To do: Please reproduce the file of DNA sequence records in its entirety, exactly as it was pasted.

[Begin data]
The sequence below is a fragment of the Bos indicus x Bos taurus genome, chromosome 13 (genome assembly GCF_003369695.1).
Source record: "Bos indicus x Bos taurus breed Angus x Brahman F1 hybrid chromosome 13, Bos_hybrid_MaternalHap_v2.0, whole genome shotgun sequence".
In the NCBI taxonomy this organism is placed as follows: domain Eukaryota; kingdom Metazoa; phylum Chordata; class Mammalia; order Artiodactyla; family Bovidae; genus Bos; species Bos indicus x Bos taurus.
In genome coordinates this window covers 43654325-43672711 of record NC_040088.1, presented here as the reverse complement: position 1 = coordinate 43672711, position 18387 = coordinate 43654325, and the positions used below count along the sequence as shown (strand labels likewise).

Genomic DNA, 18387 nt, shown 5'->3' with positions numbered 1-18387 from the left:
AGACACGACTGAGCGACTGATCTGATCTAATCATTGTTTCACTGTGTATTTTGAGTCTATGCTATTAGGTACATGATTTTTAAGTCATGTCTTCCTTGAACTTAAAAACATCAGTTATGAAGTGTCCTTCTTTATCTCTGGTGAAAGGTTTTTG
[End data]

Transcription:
The sequence below is a fragment of the Bos indicus x Bos taurus genome, chromosome 13 (genome assembly GCF_003369695.1).
Source record: "Bos indicus x Bos taurus breed Angus x Brahman F1 hybrid chromosome 13, Bos_hybrid_MaternalHap_v2.0, whole genome shotgun sequence".
In the NCBI taxonomy this organism is placed as follows: domain Eukaryota; kingdom Metazoa; phylum Chordata; class Mammalia; order Artiodactyla; family Bovidae; genus Bos; species Bos indicus x Bos taurus.
In genome coordinates this window covers 43654325-43672711 of record NC_040088.1, presented here as the reverse complement: position 1 = coordinate 43672711, position 18387 = coordinate 43654325, and the positions used below count along the sequence as shown (strand labels likewise).

Genomic DNA, 18387 nt, shown 5'->3' with positions numbered 1-18387 from the left:
AGACACGACTGAGCGACTGATCTGATCTAATCATTGTTTCACTGTGTATTTTGAGTCTATGCTATTAGGTACATGATTTTTAAGTCATGTCTTCCTTGAACTTAAAAACATCAGTTATGAAGTGTCCTTCTTTATCTCTGGTGAAAGGTTTTTG